One way or another though the international engagement against Islamic extremists will not be resolved between now and next year’s federal election.


  
Justin Trudeau’s Sun Media ban misses the target: Hébert

By shutting out all Sun Media journalists, Justin Trudeau is taking the wrong approach in his protest against Ezra Levant’s grotesque attack on him and his family.


  
Rathgeber book tells bleak story of Canadian politics

Worse than the troubling conclusions of the likes of Graham Steele, Brent Rathgeber and others is the fact that while they don’t lack for ideas to fix Parliamentary democracy, all doubt that the impetus for reform is strong enough to break down the systemic barriers to change. And on that score they have a point.


  

Parliamentary Calendar
Wednesday, April 1, 2015
HILL LIFE & PEOPLE SLIDESHOWS
A preview of Parliamentary precinct renos March 30, 2015

Photograph courtesy of Public Works
An artist's rendering of what the outside of the Sir John A. Macdonald building will look like when construction is complete. A new addition has been built, connected to the main heritage space by a glass atrium. Public Works says work wraps up this month, aside from a few finishing touches.
Photograph courtesy of Public Works
A cut-away view at the glass-walled atrium that will connect the historic Sir John A. Macdonald building space, formerly the Old Bank of Montreal building, to its annex addition.
Photograph courtesy of Public Works
An artist's rendering of the interior of the Sir John A. Macdonald building's historic space, which used to house bank tellers and will soon host special Parliamentary events.
Photograph courtesy of Public Works
A look at the multi-purpose room space that will be located in the new addition to the Sir John A. Macdonald building.
Photograph courtesy of Public Works
A digital overhead shot of the West Block as it will look after construction. The building’s courtyard is topped by a glass-domed roof.
Photograph courtesy of Public Works
The temporary House Chamber will be in an infill inside West Block’s courtyard, but MPs will be able to access the space without stepping outside, as the entire courtyard will be topped with a glass-domed roof.
Photograph courtesy of Public Works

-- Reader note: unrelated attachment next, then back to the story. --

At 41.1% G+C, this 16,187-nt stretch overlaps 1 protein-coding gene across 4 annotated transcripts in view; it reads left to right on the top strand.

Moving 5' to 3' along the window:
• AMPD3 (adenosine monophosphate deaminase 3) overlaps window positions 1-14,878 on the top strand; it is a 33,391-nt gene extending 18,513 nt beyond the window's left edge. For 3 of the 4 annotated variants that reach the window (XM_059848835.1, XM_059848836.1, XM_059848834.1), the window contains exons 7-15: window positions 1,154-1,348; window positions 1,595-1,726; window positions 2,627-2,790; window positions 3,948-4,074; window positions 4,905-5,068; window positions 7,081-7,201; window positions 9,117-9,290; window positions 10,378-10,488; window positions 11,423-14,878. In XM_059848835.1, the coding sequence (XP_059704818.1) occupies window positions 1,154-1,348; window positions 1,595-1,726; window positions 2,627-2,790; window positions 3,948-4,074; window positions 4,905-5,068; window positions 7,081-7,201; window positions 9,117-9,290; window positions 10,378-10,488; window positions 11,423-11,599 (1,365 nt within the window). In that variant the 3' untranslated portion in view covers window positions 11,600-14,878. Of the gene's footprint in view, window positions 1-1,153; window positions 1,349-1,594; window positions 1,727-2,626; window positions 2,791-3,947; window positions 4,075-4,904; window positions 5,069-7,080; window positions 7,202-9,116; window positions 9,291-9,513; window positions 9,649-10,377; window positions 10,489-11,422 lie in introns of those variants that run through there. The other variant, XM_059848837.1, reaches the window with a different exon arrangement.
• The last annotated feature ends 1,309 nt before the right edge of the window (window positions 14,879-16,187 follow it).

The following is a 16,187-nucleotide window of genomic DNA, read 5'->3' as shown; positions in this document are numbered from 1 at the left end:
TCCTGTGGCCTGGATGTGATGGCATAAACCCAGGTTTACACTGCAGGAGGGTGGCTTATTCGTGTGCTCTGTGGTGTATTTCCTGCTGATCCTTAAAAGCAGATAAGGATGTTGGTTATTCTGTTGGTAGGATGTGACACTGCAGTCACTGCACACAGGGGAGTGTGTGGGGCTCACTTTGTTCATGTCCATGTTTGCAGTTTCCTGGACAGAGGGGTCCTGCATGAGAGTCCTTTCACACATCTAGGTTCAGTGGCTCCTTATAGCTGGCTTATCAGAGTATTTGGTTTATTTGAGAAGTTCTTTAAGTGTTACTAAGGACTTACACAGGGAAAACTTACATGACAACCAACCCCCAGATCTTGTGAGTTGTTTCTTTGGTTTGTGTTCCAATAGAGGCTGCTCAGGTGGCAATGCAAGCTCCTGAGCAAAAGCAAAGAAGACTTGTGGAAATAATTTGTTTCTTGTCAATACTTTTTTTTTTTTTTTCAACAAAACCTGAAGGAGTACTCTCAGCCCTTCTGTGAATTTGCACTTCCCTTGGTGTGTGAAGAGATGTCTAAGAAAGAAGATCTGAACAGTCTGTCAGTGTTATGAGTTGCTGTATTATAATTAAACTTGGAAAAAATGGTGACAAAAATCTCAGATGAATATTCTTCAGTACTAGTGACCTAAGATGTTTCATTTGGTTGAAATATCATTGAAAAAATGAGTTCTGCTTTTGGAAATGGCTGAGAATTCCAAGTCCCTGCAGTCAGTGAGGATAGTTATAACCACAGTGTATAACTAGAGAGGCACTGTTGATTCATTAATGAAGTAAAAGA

An artist’s rendering of the inside of the temporary House Chamber to be located in West Block’s courtyard.
Photograph courtesy of Public Works
A rendering of a lobby area to be located near the West Block’s temporary House Chamber.
Photograph courtesy of Public Works
The House of Commons is set to add 30 new MPs after this year's election, meaning 30 new seats are needed in the Chamber. Pictured is a prototype of the new seating arrangement, which will be installed in the current Chamber after this year's election. West Block's temporary House Chamber will accommodate all 338 MPs.
Photograph by Public Works
A prototype of the new seating arrangement was set up in the House Chamber last year for some MPs to test out. Having theatre-style seats in the back two rows of the Chamber will allow 30 more MPs to sit in the current House Chamber.
Photograph courtesy of Public Works
A blueprint of plans for the West Block, including the temporary House Chamber, which will be converted to committee space when renovations to Centre Block are complete. Workers have to dig down about two storeys to build up a foundation to support this new addition.
Photograph courtesy of Public Works
West Block will have fully renovated committee rooms once complete, similar in appearance to this rendering.
Photograph courtesy of Public Works
A view of part of the Wellington Building’s lobby, set to include a green wall.
Photograph courtesy of Public Works
An artist’s drawing of a common space to be located in the Wellington Building.
Photograph courtesy of Public Works
An example of what the Wellington Building’s committee rooms will look like, of which there will be 10 total.

MICHAEL DE ADDER'S TAKE